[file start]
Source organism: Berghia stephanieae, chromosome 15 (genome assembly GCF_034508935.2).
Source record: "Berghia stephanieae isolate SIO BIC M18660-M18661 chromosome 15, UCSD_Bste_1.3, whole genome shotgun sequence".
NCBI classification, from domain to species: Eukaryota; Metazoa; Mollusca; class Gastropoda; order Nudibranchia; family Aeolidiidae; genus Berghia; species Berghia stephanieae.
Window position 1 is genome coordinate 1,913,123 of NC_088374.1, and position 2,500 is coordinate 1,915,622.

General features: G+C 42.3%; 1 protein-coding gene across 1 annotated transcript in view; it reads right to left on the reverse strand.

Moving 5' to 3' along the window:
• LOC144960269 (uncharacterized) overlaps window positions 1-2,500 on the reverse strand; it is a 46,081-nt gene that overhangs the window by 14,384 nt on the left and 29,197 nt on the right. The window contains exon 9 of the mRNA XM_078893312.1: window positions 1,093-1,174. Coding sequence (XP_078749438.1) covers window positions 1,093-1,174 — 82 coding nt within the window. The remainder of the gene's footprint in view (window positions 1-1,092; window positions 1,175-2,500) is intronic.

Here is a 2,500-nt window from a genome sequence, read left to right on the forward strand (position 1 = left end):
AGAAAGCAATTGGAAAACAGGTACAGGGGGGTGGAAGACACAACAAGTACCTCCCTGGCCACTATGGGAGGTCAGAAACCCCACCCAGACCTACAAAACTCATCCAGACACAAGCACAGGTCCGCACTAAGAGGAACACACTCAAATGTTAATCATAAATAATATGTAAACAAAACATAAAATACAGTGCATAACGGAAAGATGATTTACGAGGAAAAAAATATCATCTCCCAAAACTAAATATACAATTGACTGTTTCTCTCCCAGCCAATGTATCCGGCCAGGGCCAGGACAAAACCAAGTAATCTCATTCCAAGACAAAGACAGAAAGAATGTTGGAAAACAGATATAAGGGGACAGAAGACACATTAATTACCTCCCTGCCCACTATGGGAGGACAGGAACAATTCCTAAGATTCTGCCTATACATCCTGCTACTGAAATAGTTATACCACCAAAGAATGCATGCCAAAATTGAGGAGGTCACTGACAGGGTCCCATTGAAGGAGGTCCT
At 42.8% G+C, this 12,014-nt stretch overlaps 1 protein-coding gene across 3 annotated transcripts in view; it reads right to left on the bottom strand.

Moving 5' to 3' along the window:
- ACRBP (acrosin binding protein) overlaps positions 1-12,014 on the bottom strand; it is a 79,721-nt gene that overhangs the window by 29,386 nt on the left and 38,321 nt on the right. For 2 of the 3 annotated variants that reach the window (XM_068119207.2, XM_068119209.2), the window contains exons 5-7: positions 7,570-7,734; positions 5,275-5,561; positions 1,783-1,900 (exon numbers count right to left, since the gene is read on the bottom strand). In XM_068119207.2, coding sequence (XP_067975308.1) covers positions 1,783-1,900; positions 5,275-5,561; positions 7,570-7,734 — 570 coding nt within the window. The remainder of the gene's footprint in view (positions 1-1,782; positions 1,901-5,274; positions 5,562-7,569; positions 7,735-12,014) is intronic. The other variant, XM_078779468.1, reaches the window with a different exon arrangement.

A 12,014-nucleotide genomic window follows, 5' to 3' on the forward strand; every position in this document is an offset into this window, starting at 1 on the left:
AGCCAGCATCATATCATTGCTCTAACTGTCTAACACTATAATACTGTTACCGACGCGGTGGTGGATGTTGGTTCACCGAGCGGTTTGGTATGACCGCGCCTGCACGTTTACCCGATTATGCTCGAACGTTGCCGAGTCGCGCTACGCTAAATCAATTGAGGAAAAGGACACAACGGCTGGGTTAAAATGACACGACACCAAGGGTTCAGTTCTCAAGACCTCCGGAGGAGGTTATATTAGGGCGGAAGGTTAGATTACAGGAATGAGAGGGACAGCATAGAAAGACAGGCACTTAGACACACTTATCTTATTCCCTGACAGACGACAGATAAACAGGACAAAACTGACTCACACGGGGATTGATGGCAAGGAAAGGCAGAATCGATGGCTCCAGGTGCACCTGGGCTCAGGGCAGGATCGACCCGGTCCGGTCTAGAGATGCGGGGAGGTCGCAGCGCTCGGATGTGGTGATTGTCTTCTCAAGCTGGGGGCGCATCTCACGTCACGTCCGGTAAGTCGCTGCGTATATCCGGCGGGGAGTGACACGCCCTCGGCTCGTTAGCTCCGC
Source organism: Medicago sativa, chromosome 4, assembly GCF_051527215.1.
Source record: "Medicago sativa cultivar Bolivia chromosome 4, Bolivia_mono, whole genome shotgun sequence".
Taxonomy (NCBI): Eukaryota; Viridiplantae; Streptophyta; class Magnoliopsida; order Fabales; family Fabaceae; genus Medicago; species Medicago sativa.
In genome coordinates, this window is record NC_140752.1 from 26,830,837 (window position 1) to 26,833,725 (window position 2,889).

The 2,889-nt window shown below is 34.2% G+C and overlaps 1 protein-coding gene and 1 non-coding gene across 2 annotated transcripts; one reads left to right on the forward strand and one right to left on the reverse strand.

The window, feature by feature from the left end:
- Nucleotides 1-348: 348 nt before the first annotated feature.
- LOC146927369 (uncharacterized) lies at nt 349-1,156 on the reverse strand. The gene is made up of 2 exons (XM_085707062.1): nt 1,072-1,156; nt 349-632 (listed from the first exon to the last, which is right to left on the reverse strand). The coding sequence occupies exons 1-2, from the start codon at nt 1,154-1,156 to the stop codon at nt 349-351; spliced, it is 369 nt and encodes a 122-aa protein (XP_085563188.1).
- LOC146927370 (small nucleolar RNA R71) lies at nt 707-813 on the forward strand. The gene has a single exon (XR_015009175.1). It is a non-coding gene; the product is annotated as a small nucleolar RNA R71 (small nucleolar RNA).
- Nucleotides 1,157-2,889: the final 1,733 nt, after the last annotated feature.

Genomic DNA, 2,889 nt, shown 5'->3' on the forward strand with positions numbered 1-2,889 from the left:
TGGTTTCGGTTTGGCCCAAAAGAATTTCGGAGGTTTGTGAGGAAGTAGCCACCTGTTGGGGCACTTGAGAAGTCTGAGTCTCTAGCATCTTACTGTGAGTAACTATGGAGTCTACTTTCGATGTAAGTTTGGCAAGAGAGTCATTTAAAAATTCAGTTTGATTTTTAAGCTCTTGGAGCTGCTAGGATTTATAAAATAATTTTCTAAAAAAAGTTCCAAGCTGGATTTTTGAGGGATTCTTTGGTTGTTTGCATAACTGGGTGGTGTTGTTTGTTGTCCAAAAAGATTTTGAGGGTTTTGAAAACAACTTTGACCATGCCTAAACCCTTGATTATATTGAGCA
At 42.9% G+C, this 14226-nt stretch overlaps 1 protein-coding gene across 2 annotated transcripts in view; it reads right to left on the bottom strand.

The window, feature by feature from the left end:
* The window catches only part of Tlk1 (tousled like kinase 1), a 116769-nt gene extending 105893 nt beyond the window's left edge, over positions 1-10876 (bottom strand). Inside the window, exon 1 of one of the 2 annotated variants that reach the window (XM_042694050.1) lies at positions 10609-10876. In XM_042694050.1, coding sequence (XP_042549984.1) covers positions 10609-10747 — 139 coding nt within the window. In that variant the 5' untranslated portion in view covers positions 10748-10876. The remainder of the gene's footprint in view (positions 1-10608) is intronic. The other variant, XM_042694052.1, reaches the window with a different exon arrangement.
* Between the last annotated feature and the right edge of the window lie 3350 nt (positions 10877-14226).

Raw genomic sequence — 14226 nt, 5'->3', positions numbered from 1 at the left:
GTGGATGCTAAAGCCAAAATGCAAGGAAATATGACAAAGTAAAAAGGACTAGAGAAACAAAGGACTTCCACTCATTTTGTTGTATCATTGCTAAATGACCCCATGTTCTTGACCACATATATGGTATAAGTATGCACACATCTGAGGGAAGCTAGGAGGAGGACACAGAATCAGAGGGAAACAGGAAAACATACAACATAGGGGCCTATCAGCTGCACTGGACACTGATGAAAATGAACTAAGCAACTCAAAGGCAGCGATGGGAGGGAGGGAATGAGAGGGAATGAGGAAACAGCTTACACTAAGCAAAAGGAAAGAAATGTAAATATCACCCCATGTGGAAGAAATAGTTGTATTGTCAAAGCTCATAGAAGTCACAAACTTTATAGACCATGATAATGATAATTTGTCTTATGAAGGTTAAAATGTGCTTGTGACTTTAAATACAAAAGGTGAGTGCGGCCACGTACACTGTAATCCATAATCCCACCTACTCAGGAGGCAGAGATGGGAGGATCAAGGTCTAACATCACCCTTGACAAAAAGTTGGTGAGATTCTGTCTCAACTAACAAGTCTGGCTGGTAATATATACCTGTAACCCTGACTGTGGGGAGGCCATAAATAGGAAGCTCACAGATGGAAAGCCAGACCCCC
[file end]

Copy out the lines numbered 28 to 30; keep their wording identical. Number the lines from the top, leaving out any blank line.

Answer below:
The window, feature by feature from the left end:
* The window catches only part of Tlk1 (tousled like kinase 1), a 116769-nt gene extending 105893 nt beyond the window's left edge, over positions 1-10876 (bottom strand). Inside the window, exon 1 of one of the 2 annotated variants that reach the window (XM_042694050.1) lies at positions 10609-10876. In XM_042694050.1, coding sequence (XP_042549984.1) covers positions 10609-10747 — 139 coding nt within the window. In that variant the 5' untranslated portion in view covers positions 10748-10876. The remainder of the gene's footprint in view (positions 1-10608) is intronic. The other variant, XM_042694052.1, reaches the window with a different exon arrangement.
* Between the last annotated feature and the right edge of the window lie 3350 nt (positions 10877-14226).